Krzepice

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Krzepice
St. Jacob's church
St. Jacob's church
Coat of arms of Krzepice
Coat of arms
Krzepice is located in Poland
Krzepice
Krzepice
Coordinates: 50°58′2″N 18°43′55″E / 50.96722°N 18.73194°E / 50.96722; 18.73194Coordinates: 50°58′2″N 18°43′55″E / 50.96722°N 18.73194°E / 50.96722; 18.73194
Country  Poland
Voivodeship Silesian
County Kłobuck
Gmina Krzepice
Established 12th century
City rights 1357
Government
 • Mayor Krystian Kotynia
Area
 • Total 27.71 km2 (10.70 sq mi)
Population (2006)
 • Total 4,524
 • Density 160/km2 (420/sq mi)
Time zone CET (UTC+1)
 • Summer (DST) CEST (UTC+2)
Postal code 42-160
Area code(s) +48 34
Car plates SKL
Climate Cfb
Website http://www.krzepice.pl

Krzepice pronounced [kʂɛˈpʲit͡sɛ] (German: Krippitz) is a Polish town near Częstochowa, in Kłobuck County, Silesian Voivodeship, in northwestern corner of Lesser Poland. It is located near the historic border of Lesser Poland and Silesia, which goes along the Liswarta river. A few kilometers to the northwest, Lesser Poland meets another historic province of the country, Greater Poland.

For centuries, until 1793 during the Partitions of Poland, the town belonged to Lelów County of Kraków Voivodeship. Annexed by the Kingdom of Prussia as part of New Silesia in 1807, it was passed to the Duchy of Warsaw, and then Congress Poland. In 1918 it returned to Poland, and was part of Kielce Voivodeship. After World War II, Krzepice remained in Kielce Voivodeship until 1950, when it became part of Katowice Voivodeship. The town is home to a sports club Liswarta, established in 1946.

Etymology[edit]

The name Krzepice, mentioned for the first time in 1356 as Crzepycze, comes from a last name Krzepa; most probably, members of this family lived in the area of the town. In a Latin language medieval document of the Roman Catholic Archdiocese of Wrocław (Liber fundationis episcopatus Vratislaviensis), written in 1295-1305, Krzepice is spelled Crippicz antiquum.

History[edit]

Buildings in the north-west corner of the Market church of St. James the Apostle in Krzepice

In the Middle Ages, Krzepice was a border town, guarding the northwestern corner of Lesser Poland. In the 12th century, a wooden stronghold was built here, then it was replaced by a wooden castle, which in the 14th century was rebuilt into a stone complex. Today, only parts of a moat is all that remains of the castle. In 1357, King Kazimierz III Wielki erected a parish church. Krzepice was most probably incorporated in 1357, but there is speculation that it had taken place in the mid-13th century. In 1370, King Louis I of Hungary granted Krzepice as a temporary fee to Prince Władysław Opolczyk. After a few years, the town returned to Poland.

On March 15, 1552, King Sigismund II Augustus specified the boundaries of the town. In its center there was a main market square, with six streets, and with parish church of St. Jacob. Due to convenient location, near the border with Silesia (which at that time was part of Kingdom of Bohemia), Krzepice became a local trade center, with fairs, and three market squares. This corner of the Kingdom of Poland was located away from main military conflicts, and the town prospered, especially in the period known as Polish Golden Age. It changed during the Swedish invasion of Poland (1655 - 1656), when both Krzepice and the ancient castle were destroyed by the Swedes. Ruins of the castle remained until 1927, when they were finally demolished. The town frequently burned (1450, 1527, 1656, 1867, 1881, 1903, 1904 1906), which was due to its wooden architecture. In 1870, Russian authorities of Congress Poland reduced Krzepice to the status of a village, as a reprisal for its inhabitants' participation in the January Uprising. Krzepice regained its town status in 1919, when already it was part of Kielce Voivodeship of the Second Polish Republic.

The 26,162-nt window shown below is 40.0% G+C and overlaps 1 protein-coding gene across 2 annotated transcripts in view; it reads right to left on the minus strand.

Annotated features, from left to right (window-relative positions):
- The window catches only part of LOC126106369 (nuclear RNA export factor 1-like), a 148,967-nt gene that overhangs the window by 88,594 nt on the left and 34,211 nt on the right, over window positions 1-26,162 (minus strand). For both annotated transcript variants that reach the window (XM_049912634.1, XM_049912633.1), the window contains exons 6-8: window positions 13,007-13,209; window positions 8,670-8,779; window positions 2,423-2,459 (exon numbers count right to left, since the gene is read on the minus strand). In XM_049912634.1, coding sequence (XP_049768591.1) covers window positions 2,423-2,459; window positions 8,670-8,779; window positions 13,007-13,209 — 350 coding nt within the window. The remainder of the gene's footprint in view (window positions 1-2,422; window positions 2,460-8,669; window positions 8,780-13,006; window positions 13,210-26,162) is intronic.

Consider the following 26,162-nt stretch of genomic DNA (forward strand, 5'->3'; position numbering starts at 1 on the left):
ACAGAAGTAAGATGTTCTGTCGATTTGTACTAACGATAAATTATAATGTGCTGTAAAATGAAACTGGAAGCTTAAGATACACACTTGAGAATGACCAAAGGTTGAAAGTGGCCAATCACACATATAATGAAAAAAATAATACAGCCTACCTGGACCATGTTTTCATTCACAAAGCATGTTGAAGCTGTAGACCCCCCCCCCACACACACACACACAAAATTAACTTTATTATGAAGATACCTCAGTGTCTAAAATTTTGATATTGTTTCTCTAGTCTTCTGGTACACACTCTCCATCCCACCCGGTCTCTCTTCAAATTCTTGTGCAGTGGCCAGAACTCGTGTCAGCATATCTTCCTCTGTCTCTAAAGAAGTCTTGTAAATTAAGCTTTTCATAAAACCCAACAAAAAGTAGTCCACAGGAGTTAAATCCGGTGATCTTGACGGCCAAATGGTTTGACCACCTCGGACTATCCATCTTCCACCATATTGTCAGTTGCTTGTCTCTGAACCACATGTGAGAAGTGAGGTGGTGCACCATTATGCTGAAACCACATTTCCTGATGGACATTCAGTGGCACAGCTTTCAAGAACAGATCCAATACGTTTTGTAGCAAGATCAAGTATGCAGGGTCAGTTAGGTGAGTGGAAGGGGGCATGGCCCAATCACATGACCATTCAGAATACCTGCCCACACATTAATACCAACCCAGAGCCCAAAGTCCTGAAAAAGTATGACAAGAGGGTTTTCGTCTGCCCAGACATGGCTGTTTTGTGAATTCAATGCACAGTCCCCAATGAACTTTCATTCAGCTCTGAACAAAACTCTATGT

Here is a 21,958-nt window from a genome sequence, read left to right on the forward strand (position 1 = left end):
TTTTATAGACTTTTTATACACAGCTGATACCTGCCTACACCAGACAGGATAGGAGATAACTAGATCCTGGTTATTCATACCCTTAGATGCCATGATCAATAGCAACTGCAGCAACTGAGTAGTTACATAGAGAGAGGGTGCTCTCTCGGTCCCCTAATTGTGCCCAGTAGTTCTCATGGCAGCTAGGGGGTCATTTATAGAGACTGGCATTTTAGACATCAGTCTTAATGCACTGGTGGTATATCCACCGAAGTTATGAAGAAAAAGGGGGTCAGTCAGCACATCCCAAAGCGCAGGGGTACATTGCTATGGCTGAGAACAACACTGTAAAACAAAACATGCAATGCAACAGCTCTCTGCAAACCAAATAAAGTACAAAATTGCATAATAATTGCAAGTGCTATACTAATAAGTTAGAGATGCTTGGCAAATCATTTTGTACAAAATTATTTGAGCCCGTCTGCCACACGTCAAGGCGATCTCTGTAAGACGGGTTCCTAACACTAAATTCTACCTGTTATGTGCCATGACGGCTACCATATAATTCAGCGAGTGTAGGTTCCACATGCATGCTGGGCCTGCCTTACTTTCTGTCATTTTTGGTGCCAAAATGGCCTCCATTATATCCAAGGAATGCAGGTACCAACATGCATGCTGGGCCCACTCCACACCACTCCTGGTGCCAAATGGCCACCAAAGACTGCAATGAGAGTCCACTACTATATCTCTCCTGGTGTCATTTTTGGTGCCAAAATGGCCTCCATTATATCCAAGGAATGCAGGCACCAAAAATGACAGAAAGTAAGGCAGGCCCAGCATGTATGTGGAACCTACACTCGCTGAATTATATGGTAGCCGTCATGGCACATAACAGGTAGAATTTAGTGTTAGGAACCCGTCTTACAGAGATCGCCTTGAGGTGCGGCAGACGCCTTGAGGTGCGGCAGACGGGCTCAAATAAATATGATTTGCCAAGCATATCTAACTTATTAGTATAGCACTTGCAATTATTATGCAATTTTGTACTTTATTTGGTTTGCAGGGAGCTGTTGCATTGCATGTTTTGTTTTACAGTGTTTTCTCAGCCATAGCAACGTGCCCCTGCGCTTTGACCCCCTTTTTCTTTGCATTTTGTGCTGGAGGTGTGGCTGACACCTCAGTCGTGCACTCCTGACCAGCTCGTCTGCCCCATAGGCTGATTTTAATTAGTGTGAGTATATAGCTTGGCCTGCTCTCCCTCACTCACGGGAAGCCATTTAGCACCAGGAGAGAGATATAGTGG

Jewish history[edit]

Krzepice used to have a large Jewish community before the onset of World War II, constituting 43% of the town’s total population. In early 1940, the Germans set up an open type ghetto there with about 1,800 inmates, along with Judenrat and the Jewish police. The Jews were forced to perform slave labor until the liquidation of the ghetto in June and July 1942, when most of them were sent in Holocaust trains to Auschwitz extermination camp. Those who remained were deported to the ghetto in Sosnowiec. Only a handful survived the Holocaust and subsequently left Poland. The stone-and-brick Synagogue in Krzepice, built around 1822, still stands although unused and in a dilapidated state. The historic Jewish Cemetery is close by.[1]

Transport[edit]

Bypass Krzepice - National Road 43 (Częstochowa-Wieluń)

Main highway connections from the Krzepice include those with Wieluń (to the north-west) and Częstochowa (to the south-east) via the National Road 43. A bypass of the town was opened in 2009. Krzepice is linked by rail to Wieluń and Katowice. It has a rail station, on a line from Herby Nowe to Wieluń, built in 1926.

Notes and references[edit]

  1. ^ "History of the Jewish Community in Krzepice". Virtual Shtetl. Museum of the History of Polish Jews. Retrieved April 18, 2012. 

External links[edit]